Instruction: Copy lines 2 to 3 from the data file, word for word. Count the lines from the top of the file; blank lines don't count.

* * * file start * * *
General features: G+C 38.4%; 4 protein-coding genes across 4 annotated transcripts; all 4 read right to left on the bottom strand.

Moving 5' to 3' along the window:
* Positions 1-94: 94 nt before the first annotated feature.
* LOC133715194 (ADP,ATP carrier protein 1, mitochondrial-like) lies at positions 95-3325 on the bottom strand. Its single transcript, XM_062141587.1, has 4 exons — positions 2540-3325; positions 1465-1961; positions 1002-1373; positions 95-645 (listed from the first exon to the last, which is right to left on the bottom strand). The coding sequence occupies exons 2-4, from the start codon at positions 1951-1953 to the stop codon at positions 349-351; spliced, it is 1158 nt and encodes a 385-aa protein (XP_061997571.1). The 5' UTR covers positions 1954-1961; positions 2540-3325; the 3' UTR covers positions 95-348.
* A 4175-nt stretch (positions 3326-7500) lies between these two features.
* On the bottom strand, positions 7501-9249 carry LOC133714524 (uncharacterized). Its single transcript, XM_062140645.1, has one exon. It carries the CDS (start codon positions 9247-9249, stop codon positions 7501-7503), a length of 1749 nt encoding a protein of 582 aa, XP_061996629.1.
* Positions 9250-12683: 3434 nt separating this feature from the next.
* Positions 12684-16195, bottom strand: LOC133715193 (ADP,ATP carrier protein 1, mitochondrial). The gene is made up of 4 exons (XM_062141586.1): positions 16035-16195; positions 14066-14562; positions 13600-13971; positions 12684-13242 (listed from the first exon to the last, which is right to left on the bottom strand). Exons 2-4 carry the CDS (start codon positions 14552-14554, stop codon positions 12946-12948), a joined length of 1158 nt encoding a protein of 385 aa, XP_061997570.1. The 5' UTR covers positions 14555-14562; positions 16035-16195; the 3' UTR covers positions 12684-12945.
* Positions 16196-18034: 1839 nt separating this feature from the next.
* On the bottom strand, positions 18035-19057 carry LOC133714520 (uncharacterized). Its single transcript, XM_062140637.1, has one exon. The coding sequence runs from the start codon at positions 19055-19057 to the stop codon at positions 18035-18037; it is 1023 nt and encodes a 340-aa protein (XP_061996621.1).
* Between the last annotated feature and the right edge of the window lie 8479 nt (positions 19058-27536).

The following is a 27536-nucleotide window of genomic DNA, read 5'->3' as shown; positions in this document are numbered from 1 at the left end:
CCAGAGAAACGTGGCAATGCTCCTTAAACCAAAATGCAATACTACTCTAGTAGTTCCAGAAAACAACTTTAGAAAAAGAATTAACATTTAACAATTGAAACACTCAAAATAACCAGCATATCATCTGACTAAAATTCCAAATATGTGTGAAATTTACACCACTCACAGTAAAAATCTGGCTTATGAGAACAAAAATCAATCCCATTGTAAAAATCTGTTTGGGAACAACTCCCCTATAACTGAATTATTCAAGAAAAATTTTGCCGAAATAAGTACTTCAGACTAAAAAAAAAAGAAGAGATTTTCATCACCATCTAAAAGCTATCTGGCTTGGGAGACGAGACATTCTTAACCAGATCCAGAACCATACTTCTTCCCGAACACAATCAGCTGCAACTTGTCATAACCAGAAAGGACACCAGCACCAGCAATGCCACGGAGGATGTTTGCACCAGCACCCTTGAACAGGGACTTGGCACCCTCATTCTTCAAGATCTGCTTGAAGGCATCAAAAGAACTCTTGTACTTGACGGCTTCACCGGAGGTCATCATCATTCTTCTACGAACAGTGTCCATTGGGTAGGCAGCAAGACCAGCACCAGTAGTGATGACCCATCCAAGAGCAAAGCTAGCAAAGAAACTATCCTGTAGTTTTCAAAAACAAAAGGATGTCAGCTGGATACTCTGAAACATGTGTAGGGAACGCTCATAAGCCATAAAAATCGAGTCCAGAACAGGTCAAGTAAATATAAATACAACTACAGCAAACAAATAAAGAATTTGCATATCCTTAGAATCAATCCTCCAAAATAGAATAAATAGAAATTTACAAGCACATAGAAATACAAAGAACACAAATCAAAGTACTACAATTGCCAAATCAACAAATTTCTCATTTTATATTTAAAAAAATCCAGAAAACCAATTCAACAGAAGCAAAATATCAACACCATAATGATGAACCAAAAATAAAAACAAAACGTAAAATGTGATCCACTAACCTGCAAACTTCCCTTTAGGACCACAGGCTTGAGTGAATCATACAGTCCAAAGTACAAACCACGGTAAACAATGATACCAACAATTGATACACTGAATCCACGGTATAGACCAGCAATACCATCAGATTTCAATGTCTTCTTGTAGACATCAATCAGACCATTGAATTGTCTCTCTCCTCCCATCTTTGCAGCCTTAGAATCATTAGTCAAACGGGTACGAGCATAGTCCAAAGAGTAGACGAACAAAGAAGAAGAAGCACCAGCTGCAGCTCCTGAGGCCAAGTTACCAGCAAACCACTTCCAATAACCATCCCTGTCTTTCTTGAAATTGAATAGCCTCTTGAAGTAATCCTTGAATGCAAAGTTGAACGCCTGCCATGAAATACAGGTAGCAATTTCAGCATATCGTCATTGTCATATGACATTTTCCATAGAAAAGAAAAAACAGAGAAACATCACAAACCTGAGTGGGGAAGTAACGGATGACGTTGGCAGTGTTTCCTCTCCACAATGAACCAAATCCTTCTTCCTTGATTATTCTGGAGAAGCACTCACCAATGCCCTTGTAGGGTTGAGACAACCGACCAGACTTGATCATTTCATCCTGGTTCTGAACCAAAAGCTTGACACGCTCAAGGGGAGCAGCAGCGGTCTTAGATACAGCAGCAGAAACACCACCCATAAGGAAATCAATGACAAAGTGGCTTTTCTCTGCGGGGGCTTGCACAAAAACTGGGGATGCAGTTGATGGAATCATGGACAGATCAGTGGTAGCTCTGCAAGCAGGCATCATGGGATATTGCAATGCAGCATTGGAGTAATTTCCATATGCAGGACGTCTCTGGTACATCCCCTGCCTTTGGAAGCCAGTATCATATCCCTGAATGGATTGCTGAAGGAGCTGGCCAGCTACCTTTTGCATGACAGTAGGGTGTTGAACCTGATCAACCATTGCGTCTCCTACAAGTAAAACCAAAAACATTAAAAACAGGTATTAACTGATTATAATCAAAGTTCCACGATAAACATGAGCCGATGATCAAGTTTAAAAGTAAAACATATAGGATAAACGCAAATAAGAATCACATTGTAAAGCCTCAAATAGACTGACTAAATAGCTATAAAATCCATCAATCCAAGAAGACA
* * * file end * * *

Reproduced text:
Moving 5' to 3' along the window:
* Positions 1-94: 94 nt before the first annotated feature.